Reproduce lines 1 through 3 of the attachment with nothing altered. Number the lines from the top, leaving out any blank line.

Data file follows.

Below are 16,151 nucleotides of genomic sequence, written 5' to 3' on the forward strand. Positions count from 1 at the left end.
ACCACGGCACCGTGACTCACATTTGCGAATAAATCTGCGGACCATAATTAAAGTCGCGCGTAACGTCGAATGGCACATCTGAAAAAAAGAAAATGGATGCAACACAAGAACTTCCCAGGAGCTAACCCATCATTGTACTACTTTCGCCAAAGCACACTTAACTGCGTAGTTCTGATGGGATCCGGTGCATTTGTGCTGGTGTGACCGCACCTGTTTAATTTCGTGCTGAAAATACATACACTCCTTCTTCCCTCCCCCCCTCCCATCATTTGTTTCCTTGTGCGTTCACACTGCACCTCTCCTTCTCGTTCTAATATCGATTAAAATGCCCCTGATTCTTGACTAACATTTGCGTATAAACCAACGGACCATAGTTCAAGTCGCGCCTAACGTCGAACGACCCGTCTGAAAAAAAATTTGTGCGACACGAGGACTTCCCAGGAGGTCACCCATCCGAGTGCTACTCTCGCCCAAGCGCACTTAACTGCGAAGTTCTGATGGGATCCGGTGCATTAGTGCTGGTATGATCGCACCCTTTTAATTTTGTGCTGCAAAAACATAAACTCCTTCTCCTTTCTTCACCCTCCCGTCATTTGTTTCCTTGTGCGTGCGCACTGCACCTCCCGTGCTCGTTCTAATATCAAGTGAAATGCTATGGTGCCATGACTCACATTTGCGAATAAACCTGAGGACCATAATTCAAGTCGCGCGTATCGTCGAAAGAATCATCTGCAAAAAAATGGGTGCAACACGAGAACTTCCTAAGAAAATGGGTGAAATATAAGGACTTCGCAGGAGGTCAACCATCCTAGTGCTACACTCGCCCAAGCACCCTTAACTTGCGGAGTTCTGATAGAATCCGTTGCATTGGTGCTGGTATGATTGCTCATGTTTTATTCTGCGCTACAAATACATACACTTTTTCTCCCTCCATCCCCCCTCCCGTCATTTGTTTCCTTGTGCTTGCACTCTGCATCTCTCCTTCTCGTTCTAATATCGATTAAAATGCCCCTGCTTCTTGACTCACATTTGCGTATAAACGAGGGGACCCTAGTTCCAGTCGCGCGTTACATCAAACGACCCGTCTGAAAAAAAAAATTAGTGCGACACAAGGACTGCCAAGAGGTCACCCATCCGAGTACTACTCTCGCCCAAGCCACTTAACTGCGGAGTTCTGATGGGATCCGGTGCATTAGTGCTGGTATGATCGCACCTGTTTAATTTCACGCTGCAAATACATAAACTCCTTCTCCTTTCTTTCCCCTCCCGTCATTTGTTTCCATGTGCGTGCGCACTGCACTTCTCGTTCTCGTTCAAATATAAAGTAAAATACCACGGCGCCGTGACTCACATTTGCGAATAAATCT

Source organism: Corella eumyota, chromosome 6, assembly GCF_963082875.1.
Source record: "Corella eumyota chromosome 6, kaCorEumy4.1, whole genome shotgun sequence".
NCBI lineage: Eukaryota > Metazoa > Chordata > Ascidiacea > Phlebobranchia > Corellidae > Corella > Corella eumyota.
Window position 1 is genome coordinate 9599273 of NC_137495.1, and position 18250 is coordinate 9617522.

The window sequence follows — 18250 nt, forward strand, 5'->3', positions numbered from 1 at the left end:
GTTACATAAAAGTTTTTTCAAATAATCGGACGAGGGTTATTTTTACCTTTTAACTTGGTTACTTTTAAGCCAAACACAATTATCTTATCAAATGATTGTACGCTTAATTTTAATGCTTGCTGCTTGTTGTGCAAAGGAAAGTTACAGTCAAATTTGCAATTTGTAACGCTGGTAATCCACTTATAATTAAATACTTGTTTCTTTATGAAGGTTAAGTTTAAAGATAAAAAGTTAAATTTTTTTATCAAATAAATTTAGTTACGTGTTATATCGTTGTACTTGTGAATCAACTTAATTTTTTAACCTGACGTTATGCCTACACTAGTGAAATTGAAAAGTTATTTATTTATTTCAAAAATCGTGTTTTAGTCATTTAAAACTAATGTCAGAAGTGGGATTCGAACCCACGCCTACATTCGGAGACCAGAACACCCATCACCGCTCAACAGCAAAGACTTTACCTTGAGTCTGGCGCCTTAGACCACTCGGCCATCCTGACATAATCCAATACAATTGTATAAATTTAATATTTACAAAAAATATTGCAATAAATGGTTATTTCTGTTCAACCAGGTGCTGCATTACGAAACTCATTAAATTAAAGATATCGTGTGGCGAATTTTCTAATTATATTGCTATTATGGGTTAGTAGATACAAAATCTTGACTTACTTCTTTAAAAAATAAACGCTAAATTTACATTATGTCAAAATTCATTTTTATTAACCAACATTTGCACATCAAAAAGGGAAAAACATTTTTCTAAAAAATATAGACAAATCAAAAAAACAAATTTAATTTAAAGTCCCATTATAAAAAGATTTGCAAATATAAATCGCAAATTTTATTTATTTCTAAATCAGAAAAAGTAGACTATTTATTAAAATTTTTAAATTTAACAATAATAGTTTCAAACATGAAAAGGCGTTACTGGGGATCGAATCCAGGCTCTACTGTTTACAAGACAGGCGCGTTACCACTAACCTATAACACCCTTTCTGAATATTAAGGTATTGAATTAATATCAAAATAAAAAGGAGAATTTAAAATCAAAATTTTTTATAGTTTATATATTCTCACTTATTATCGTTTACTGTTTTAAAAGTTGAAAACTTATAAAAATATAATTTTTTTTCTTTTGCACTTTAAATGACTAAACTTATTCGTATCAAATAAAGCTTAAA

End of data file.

Below are 16,151 nucleotides of genomic sequence, written 5' to 3' on the forward strand. Positions count from 1 at the left end.
ACCACGGCACCGTGACTCACATTTGCGAATAAATCTGCGGACCATAATTAAAGTCGCGCGTAACGTCGAATGGCACATCTGAAAAAAAGAAAATGGATGCAACACAAGAACTTCCCAGGAGCTAACCCATCATTGTACTACTTTCGCCAAAGCACACTTAACTGCGTAGTTCTGATGGGATCCGGTGCATTTGTGCTGGTGTGACCGCACCTGTTTAATTTCGTGCTGAAAATACATACACTCCTTCTTCCCTCCCCCCCTCCCATCATTTGTTTCCTTGTGCGTTCACACTGCACCTCTCCTTCTCGTTCTAATATCGATTAAAATGCCCCTGATTCTTGACTAACATTTGCGTATAAACCAACGGACCATAGTTCAAGTCGCGCCTAACGTCGAACGACCCGTCTGAAAAAAAATTTGTGCGACACGAGGACTTCCCAGGAGGTCACCCATCCGAGTGCTACTCTCGCCCAAGCGCACTTAACTGCGAAGTTCTGATGGGATCCGGTGCATTAGTGCTGGTATGATCGCACCCTTTTAATTTTGTGCTGCAAAAACATAAACTCCTTCTCCTTTCTTCACCCTCCCGTCATTTGTTTCCTTGTGCGTGCGCACTGCACCTCCCGTGCTCGTTCTAATATCAAGTGAAATGCTATGGTGCCATGACTCACATTTGCGAATAAACCTGAGGACCATAATTCAAGTCGCGCGTATCGTCGAAAGAATCATCTGCAAAAAAATGGGTGCAACACGAGAACTTCCTAAGAAAATGGGTGAAATATAAGGACTTCGCAGGAGGTCAACCATCCTAGTGCTACACTCGCCCAAGCACCCTTAACTTGCGGAGTTCTGATAGAATCCGTTGCATTGGTGCTGGTATGATTGCTCATGTTTTATTCTGCGCTACAAATACATACACTTTTTCTCCCTCCATCCCCCCTCCCGTCATTTGTTTCCTTGTGCTTGCACTCTGCATCTCTCCTTCTCGTTCTAATATCGATTAAAATGCCCCTGCTTCTTGACTCACATTTGCGTATAAACGAGGGGACCCTAGTTCCAGTCGCGCGTTACATCAAACGACCCGTCTGAAAAAAAAAATTAGTGCGACACAAGGACTGCCAAGAGGTCACCCATCCGAGTACTACTCTCGCCCAAGCCACTTAACTGCGGAGTTCTGATGGGATCCGGTGCATTAGTGCTGGTATGATCGCACCTGTTTAATTTCACGCTGCAAATACATAAACTCCTTCTCCTTTCTTTCCCCTCCCGTCATTTGTTTCCATGTGCGTGCGCACTGCACTTCTCGTTCTCGTTCAAATATAAAGTAAAATACCACGGCGCCGTGACTCACATTTGCGAATAAATCT

Source organism: Corella eumyota, chromosome 6, assembly GCF_963082875.1.